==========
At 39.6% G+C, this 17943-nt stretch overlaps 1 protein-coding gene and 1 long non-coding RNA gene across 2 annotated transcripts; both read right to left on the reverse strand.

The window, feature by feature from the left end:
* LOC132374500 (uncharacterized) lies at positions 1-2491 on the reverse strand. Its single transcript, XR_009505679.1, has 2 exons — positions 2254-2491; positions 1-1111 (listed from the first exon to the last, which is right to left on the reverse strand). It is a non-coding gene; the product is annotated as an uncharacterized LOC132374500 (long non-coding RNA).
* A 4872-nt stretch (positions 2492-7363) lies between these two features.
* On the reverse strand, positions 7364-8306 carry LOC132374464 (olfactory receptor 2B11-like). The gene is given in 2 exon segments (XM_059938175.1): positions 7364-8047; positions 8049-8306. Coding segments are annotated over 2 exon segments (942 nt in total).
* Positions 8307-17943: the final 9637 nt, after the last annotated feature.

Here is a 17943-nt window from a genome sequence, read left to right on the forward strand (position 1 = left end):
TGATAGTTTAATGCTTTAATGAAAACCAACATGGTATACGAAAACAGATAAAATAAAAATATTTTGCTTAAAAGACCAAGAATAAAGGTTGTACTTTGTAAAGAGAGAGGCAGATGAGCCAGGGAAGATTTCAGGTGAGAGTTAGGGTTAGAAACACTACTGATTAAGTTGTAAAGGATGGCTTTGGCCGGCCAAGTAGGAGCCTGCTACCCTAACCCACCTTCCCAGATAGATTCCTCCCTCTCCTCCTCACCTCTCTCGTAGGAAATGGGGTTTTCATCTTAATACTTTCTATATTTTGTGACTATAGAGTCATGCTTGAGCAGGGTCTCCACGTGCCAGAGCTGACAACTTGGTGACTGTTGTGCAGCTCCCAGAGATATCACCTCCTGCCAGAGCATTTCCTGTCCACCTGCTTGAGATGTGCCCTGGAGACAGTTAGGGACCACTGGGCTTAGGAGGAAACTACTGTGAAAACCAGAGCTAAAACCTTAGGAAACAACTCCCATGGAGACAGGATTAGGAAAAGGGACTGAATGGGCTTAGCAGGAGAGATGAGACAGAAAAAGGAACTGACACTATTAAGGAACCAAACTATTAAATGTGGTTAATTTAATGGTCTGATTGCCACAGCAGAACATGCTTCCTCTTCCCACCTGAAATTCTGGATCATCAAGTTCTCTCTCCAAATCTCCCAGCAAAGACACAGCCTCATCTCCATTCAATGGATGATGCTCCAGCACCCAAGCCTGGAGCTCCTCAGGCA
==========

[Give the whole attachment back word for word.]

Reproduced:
At 39.6% G+C, this 17943-nt stretch overlaps 1 protein-coding gene and 1 long non-coding RNA gene across 2 annotated transcripts; both read right to left on the reverse strand.

The window, feature by feature from the left end:
* LOC132374500 (uncharacterized) lies at positions 1-2491 on the reverse strand. Its single transcript, XR_009505679.1, has 2 exons — positions 2254-2491; positions 1-1111 (listed from the first exon to the last, which is right to left on the reverse strand). It is a non-coding gene; the product is annotated as an uncharacterized LOC132374500 (long non-coding RNA).
* A 4872-nt stretch (positions 2492-7363) lies between these two features.
* On the reverse strand, positions 7364-8306 carry LOC132374464 (olfactory receptor 2B11-like). The gene is given in 2 exon segments (XM_059938175.1): positions 7364-8047; positions 8049-8306. Coding segments are annotated over 2 exon segments (942 nt in total).
* Positions 8307-17943: the final 9637 nt, after the last annotated feature.

Here is a 17943-nt window from a genome sequence, read left to right on the forward strand (position 1 = left end):
TGATAGTTTAATGCTTTAATGAAAACCAACATGGTATACGAAAACAGATAAAATAAAAATATTTTGCTTAAAAGACCAAGAATAAAGGTTGTACTTTGTAAAGAGAGAGGCAGATGAGCCAGGGAAGATTTCAGGTGAGAGTTAGGGTTAGAAACACTACTGATTAAGTTGTAAAGGATGGCTTTGGCCGGCCAAGTAGGAGCCTGCTACCCTAACCCACCTTCCCAGATAGATTCCTCCCTCTCCTCCTCACCTCTCTCGTAGGAAATGGGGTTTTCATCTTAATACTTTCTATATTTTGTGACTATAGAGTCATGCTTGAGCAGGGTCTCCACGTGCCAGAGCTGACAACTTGGTGACTGTTGTGCAGCTCCCAGAGATATCACCTCCTGCCAGAGCATTTCCTGTCCACCTGCTTGAGATGTGCCCTGGAGACAGTTAGGGACCACTGGGCTTAGGAGGAAACTACTGTGAAAACCAGAGCTAAAACCTTAGGAAACAACTCCCATGGAGACAGGATTAGGAAAAGGGACTGAATGGGCTTAGCAGGAGAGATGAGACAGAAAAAGGAACTGACACTATTAAGGAACCAAACTATTAAATGTGGTTAATTTAATGGTCTGATTGCCACAGCAGAACATGCTTCCTCTTCCCACCTGAAATTCTGGATCATCAAGTTCTCTCTCCAAATCTCCCAGCAAAGACACAGCCTCATCTCCATTCAATGGATGATGCTCCAGCACCCAAGCCTGGAGCTCCTCAGGCA